INDIANAPOLIS – Businesses around the state have been paying hundreds of millions in additional taxes every year because of an unemployment tax penalty since 2011.
The money has been slowly reducing the $2.2 billion debt owed to the federal government from when the state ran out of cash to pay unemployment benefits during the recession.
But there is a possible end in sight.
Lawmakers included language in the new state budget giving flexibility to the State Budget Committee to pay off the loan early.
But there’s a big if.
State tax collections likely would have to come in strong and unemployment benefits would have to remain stable.
"That is a huge additional tax businesses are paying," said Indiana Chamber of Commerce President Kevin Brinegar. "They could hire more staff, invest in equipment, expand, give raises, improve training, provide benefits.
"And the money stays here, multiplying in the state’s economy instead of going to the morass of the federal government."
The federal unemployment tax penalty costs every business in the state $105 per employee this year. It will rise to $126 per employee next year if not every dollar is paid back by Nov. 9.
Rep. Dan Leonard, R-Huntington – the House expert on Indiana’s unemployment trust fund – said if the State Budget Committee finds the money to pay off the loan this year it saves employers $327 million next year.
In addition, employers could stop paying a surcharge to the state that covers the interest on the federal loan.
"I think the economic stimulus would be dramatic throughout the state," he said. "You have no ideas the headaches I have had with this. We started with $2.2 billion and hoped to pay it off in late 2018 or 2019. We’re in a much better position now."
But it’s unclear exactly what the magic number will be later this year. As of last week, the state owed $547 million.
Projections by the Indiana Department of Workforce Development showed the loan would be paid off next spring. But that would still leave businesses paying the penalty in 2016.
The question is how much would state budget officials need to find to pay off the loan this year.
Leonard said estimates showed the loan would be at about $369 million by the end of the year.
But during the first quarter benefits were below projections. This is because of fewer Hoosiers signing up for unemployment and people spending less time on unemployment.
Leonard said extrapolating those savings to the rest of the year, the loan amount could drop to just $200 million.
DWD Spokesman Joseph Frank wouldn’t speculate, saying new projections should be available in a few weeks.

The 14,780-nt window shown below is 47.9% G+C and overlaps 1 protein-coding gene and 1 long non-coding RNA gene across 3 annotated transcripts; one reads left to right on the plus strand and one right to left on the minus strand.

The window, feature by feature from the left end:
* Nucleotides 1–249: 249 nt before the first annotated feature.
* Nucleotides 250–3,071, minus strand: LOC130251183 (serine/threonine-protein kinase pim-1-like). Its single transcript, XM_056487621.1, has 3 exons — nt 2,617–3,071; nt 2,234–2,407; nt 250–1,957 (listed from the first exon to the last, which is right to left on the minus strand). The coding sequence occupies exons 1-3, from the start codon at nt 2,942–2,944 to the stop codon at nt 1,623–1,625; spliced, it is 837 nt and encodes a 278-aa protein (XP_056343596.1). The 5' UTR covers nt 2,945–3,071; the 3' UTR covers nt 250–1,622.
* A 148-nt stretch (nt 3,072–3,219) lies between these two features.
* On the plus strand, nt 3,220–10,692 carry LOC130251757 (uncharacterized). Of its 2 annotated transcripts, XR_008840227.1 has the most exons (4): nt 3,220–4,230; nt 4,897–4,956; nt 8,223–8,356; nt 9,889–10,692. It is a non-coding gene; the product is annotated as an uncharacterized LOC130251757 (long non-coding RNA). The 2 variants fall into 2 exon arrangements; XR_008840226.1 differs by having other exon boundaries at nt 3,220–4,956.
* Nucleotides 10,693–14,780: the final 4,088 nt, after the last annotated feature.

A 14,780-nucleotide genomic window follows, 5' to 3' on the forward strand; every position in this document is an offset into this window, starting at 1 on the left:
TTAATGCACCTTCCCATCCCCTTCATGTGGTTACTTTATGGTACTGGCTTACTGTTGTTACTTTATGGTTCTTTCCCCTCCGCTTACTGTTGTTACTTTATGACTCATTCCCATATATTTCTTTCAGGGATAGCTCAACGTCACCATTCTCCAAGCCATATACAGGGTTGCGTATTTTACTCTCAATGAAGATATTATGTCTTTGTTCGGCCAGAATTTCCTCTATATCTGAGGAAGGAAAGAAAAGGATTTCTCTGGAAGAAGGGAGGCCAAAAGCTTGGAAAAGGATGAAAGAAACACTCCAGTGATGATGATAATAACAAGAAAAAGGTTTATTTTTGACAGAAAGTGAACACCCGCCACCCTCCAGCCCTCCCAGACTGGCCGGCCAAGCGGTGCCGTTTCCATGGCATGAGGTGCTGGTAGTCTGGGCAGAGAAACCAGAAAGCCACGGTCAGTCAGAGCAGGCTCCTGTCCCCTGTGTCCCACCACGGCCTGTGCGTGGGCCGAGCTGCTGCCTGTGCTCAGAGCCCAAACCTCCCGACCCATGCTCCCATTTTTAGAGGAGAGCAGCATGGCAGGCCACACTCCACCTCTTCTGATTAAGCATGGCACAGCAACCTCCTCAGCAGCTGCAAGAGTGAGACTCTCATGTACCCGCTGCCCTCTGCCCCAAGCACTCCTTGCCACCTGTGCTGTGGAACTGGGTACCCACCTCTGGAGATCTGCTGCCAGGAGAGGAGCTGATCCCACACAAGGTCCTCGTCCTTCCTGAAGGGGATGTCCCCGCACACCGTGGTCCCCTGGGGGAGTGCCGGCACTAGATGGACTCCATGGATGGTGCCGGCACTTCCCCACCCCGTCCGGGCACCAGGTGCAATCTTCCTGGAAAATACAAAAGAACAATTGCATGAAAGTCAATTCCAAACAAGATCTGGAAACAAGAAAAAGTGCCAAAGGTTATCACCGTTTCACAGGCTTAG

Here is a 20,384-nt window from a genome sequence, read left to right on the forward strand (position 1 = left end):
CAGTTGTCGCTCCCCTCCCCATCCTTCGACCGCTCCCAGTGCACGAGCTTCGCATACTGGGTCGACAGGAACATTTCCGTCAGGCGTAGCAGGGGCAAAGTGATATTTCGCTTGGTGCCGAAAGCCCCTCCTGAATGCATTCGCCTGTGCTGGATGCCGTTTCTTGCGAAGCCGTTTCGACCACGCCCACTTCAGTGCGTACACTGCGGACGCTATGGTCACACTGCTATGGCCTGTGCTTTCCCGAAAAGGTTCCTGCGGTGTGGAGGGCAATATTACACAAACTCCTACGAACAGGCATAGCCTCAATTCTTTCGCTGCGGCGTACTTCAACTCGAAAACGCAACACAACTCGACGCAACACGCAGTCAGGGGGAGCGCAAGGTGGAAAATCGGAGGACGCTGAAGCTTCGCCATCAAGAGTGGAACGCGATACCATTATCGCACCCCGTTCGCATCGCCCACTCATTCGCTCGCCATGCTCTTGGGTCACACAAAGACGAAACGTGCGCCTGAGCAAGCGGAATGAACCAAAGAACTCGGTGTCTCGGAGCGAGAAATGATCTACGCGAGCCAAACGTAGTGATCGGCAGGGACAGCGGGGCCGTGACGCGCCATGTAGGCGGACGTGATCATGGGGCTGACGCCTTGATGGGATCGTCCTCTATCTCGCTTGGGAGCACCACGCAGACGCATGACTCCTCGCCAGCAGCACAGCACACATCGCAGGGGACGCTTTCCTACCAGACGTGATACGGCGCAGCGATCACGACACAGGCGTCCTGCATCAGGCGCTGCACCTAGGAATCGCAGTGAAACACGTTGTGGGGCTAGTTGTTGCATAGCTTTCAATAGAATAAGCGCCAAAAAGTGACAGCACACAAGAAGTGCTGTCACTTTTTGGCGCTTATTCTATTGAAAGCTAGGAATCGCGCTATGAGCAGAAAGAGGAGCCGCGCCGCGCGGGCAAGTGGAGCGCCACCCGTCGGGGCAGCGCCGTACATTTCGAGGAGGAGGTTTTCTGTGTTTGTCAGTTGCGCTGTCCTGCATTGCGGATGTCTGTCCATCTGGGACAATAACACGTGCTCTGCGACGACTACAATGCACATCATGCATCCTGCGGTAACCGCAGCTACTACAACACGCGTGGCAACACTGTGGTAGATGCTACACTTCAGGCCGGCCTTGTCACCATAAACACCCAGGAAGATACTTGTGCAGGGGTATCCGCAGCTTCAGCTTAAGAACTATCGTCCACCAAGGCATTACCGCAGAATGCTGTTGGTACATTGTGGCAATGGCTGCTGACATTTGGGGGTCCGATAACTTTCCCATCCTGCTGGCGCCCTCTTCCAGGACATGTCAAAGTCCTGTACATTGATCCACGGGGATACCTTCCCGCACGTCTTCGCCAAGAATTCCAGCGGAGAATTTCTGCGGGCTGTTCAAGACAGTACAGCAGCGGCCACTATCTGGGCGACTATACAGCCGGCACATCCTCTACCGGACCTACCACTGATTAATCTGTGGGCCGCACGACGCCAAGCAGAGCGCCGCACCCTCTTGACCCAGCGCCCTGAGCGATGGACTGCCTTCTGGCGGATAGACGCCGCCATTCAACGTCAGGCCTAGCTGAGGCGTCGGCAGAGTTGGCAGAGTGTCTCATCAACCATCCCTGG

"The vast majority of revenue comes in first and second quarter," he said. "By the time the second quarter ends, we know pretty well how the rest of the year is going."
Brinegar and Leonard think the amount of $200 million would be feasible to discuss paying off.
"I would like to think the odds are very good," Brinegar said. "It will depend on where things stand in October. I would hope the State Budget Committee would consider ($200 million) to be a manageable amount."
Originally, legislators were eyeing a tax amnesty program for the funding. It would have been a one-time influx of cash to pay a one-time debt. But that money is being now used for a regional cities initiative sought by Pence.
"I wasn’t exactly thrilled," Leonard said.
So that leaves the general fund, where most of the Indiana’s revenue from sales, income, business and other taxes is deposited.
State Budget Director Brian Bailey said the initial plan was to pay off the loan in 2016 and save businesses money in 2017. But the projections have improved enough to at least make it a conversation now.
"It has to be fiscally responsible," he said, noting the level of surplus is important to keep Indiana’s AAA credit rating.
He also said Pence didn’t favor regional cities over unemployment.
"We wanted to do both," Bailey said. "We just have the timing differently."
Leonard said there are other, more complicated, options than just hoping for unexpected revenue.
The state could borrow from a dedicated state fund and then businesses could pay that state loan back in the next year or two, but without high federal interest.
Some examples would be the Public Deposit Insurance Fund, the Pension Stabilization Fund or the Major Moves Fund. But it doesn’t appear the language in the budget goes that far.
"If the number is small enough, it makes sense to pay it off," Brinegar said.